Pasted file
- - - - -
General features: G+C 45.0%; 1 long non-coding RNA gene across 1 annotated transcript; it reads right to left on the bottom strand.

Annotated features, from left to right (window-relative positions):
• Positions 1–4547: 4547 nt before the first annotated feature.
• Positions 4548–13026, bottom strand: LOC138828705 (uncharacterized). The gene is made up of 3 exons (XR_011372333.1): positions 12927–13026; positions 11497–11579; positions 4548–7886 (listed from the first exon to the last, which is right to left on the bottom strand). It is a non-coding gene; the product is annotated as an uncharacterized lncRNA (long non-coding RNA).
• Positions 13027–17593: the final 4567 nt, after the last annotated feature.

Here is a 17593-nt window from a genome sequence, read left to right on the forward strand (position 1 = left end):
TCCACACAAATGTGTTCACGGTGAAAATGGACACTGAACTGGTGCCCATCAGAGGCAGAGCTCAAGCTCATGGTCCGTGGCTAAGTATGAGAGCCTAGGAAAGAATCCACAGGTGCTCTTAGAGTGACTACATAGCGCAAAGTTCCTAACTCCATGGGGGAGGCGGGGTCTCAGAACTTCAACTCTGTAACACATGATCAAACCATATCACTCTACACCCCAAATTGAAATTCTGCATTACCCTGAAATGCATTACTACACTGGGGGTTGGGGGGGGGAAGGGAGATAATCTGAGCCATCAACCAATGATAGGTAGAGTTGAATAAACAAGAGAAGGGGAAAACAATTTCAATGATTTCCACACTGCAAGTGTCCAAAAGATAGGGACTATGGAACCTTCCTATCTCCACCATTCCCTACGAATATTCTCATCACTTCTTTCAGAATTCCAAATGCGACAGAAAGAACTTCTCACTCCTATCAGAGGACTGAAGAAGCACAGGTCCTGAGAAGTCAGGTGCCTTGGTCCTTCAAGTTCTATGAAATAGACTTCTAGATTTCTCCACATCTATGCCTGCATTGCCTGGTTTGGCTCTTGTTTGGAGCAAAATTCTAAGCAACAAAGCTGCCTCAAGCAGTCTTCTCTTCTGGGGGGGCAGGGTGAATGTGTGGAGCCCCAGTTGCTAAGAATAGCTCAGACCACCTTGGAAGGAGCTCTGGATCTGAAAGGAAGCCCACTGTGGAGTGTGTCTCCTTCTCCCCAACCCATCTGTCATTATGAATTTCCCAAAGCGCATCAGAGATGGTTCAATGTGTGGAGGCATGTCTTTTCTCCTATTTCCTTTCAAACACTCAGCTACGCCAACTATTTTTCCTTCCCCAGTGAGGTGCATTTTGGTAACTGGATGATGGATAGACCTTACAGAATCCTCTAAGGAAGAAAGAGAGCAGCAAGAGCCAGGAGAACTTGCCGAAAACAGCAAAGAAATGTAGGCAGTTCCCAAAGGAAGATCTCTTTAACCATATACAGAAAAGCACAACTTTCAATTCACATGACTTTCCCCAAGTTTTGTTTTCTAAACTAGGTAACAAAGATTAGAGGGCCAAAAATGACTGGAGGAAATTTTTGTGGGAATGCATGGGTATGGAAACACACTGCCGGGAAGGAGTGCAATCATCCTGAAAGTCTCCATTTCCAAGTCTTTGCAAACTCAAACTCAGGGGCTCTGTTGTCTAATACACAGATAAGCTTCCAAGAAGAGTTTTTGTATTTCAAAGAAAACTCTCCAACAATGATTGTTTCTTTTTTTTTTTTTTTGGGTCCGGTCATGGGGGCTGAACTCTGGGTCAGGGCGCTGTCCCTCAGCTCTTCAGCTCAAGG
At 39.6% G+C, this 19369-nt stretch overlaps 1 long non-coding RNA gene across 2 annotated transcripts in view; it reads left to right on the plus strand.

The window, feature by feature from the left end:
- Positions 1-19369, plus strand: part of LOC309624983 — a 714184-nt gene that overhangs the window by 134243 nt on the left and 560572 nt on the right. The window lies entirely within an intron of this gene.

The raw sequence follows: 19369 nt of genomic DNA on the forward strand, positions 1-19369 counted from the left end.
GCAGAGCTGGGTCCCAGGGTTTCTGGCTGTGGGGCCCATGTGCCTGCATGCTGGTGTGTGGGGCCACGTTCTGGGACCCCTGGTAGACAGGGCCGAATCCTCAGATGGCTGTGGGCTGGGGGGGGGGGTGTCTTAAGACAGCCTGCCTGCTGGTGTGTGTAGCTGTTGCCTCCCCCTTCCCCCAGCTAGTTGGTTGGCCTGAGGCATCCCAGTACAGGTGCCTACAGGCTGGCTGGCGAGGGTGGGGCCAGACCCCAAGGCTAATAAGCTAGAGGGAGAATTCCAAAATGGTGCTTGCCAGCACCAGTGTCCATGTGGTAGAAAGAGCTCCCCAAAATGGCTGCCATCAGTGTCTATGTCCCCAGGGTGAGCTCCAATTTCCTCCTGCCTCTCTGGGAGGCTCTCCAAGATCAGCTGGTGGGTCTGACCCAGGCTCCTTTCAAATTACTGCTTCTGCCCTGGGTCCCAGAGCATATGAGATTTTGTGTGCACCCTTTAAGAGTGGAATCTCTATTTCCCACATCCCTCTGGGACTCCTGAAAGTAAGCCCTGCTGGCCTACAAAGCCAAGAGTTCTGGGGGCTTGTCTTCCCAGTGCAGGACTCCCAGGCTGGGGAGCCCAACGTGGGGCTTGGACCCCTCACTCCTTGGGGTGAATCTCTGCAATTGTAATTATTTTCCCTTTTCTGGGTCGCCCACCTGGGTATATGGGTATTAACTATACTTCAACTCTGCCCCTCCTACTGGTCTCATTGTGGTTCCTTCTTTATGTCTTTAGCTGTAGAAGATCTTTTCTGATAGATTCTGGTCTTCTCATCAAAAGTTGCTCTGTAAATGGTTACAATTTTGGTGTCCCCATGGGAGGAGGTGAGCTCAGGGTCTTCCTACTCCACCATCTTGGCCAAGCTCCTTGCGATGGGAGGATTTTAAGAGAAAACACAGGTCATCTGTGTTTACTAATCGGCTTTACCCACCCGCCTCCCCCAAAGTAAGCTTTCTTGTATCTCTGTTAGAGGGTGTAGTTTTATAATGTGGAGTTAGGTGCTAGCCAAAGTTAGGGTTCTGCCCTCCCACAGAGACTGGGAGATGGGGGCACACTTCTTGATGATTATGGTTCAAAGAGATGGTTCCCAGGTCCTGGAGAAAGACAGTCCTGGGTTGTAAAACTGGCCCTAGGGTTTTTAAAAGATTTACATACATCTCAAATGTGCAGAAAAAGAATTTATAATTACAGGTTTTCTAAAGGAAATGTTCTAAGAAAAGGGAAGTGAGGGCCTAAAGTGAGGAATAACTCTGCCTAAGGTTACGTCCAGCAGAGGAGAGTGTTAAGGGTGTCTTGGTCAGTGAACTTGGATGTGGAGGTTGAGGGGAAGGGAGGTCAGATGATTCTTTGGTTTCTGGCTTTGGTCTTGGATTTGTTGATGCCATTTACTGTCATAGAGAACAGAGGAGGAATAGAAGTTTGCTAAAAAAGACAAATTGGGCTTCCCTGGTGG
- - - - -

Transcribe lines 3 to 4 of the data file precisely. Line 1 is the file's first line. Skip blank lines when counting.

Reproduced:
• Positions 1–4547: 4547 nt before the first annotated feature.
• Positions 4548–13026, bottom strand: LOC138828705 (uncharacterized). The gene is made up of 3 exons (XR_011372333.1): positions 12927–13026; positions 11497–11579; positions 4548–7886 (listed from the first exon to the last, which is right to left on the bottom strand). It is a non-coding gene; the product is annotated as an uncharacterized lncRNA (long non-coding RNA).